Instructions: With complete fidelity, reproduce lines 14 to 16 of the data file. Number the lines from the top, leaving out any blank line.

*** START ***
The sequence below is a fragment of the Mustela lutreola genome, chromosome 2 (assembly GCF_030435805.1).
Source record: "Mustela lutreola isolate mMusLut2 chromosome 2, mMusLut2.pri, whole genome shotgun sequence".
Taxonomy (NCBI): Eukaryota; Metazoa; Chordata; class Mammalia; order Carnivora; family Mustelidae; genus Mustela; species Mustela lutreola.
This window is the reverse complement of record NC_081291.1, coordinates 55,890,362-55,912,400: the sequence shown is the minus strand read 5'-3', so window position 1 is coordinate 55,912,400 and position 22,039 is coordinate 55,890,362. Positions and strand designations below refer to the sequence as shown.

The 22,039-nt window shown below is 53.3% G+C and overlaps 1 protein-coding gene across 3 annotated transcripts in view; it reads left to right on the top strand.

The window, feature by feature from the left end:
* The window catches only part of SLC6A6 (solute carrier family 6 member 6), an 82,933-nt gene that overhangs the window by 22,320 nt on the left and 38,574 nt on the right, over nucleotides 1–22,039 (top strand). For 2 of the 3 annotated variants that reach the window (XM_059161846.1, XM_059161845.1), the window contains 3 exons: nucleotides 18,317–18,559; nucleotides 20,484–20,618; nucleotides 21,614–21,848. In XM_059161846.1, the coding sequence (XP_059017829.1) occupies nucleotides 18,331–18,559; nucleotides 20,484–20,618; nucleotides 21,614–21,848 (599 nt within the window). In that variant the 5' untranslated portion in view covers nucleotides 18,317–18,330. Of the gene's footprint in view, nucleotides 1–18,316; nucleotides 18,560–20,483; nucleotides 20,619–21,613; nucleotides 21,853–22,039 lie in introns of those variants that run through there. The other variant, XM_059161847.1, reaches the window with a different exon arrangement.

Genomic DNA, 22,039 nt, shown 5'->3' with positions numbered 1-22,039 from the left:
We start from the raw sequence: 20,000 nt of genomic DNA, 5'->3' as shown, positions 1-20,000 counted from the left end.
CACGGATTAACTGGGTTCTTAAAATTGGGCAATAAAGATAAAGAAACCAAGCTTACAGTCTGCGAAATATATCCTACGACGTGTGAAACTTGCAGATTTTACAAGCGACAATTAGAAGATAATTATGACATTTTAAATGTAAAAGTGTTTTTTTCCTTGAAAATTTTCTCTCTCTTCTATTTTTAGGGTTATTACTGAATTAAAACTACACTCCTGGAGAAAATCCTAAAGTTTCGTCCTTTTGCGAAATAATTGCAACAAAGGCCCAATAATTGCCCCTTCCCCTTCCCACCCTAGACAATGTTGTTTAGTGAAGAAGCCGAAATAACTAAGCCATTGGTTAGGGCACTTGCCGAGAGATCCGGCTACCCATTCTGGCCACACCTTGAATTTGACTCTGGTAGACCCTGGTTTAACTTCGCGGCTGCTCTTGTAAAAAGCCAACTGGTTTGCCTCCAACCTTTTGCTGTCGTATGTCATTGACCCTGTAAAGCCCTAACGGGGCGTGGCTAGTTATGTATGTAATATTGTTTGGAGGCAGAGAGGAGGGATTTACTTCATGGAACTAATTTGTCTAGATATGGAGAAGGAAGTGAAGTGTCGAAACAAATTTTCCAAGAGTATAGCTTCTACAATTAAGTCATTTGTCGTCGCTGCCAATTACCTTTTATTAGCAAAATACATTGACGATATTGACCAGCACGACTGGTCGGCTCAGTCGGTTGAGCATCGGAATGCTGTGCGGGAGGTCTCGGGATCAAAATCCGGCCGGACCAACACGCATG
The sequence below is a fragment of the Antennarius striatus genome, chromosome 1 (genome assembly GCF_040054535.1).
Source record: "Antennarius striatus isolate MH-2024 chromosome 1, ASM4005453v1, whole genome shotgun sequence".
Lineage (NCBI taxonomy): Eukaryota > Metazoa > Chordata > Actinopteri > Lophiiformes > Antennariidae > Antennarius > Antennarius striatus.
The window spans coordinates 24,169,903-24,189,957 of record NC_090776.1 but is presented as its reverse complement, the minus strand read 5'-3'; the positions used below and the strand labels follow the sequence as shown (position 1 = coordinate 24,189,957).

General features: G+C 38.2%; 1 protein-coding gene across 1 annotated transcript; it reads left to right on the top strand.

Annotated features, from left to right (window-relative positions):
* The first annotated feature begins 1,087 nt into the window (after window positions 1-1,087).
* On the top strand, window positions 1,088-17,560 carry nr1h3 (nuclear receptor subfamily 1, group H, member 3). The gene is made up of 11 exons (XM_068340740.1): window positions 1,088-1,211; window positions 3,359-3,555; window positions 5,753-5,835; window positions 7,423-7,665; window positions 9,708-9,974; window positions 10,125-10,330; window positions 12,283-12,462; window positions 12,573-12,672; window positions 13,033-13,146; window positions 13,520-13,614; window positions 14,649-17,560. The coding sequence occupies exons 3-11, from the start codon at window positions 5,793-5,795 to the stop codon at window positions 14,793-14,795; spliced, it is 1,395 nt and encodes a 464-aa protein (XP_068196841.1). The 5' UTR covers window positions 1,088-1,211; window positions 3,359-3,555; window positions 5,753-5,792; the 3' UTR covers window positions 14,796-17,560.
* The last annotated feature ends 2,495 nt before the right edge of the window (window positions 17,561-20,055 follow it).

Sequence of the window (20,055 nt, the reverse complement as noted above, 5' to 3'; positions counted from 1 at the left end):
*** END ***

The window spans coordinates 24,169,903-24,189,957 of record NC_090776.1 but is presented as its reverse complement, the minus strand read 5'-3'; the positions used below and the strand labels follow the sequence as shown (position 1 = coordinate 24,189,957).

General features: G+C 38.2%; 1 protein-coding gene across 1 annotated transcript; it reads left to right on the top strand.

Annotated features, from left to right (window-relative positions):